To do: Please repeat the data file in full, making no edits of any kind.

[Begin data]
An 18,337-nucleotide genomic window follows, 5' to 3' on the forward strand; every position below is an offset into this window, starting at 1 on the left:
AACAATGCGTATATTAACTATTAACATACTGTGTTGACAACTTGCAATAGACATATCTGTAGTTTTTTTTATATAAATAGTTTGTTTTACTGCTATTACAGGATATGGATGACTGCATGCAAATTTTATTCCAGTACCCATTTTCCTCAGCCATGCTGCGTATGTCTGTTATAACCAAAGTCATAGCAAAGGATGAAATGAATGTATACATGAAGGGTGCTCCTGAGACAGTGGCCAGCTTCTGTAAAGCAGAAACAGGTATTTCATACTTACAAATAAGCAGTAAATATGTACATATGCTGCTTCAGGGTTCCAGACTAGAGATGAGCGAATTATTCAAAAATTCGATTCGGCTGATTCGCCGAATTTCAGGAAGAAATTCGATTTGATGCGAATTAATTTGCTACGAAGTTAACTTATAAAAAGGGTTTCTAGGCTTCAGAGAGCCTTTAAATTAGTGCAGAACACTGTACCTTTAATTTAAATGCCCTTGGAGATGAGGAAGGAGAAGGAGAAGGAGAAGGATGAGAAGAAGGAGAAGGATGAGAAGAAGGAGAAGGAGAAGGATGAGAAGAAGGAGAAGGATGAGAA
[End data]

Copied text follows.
An 18,337-nucleotide genomic window follows, 5' to 3' on the forward strand; every position below is an offset into this window, starting at 1 on the left:
AACAATGCGTATATTAACTATTAACATACTGTGTTGACAACTTGCAATAGACATATCTGTAGTTTTTTTTATATAAATAGTTTGTTTTACTGCTATTACAGGATATGGATGACTGCATGCAAATTTTATTCCAGTACCCATTTTCCTCAGCCATGCTGCGTATGTCTGTTATAACCAAAGTCATAGCAAAGGATGAAATGAATGTATACATGAAGGGTGCTCCTGAGACAGTGGCCAGCTTCTGTAAAGCAGAAACAGGTATTTCATACTTACAAATAAGCAGTAAATATGTACATATGCTGCTTCAGGGTTCCAGACTAGAGATGAGCGAATTATTCAAAAATTCGATTCGGCTGATTCGCCGAATTTCAGGAAGAAATTCGATTTGATGCGAATTAATTTGCTACGAAGTTAACTTATAAAAAGGGTTTCTAGGCTTCAGAGAGCCTTTAAATTAGTGCAGAACACTGTACCTTTAATTTAAATGCCCTTGGAGATGAGGAAGGAGAAGGAGAAGGAGAAGGATGAGAAGAAGGAGAAGGATGAGAAGAAGGAGAAGGAGAAGGATGAGAAGAAGGAGAAGGATGAGAA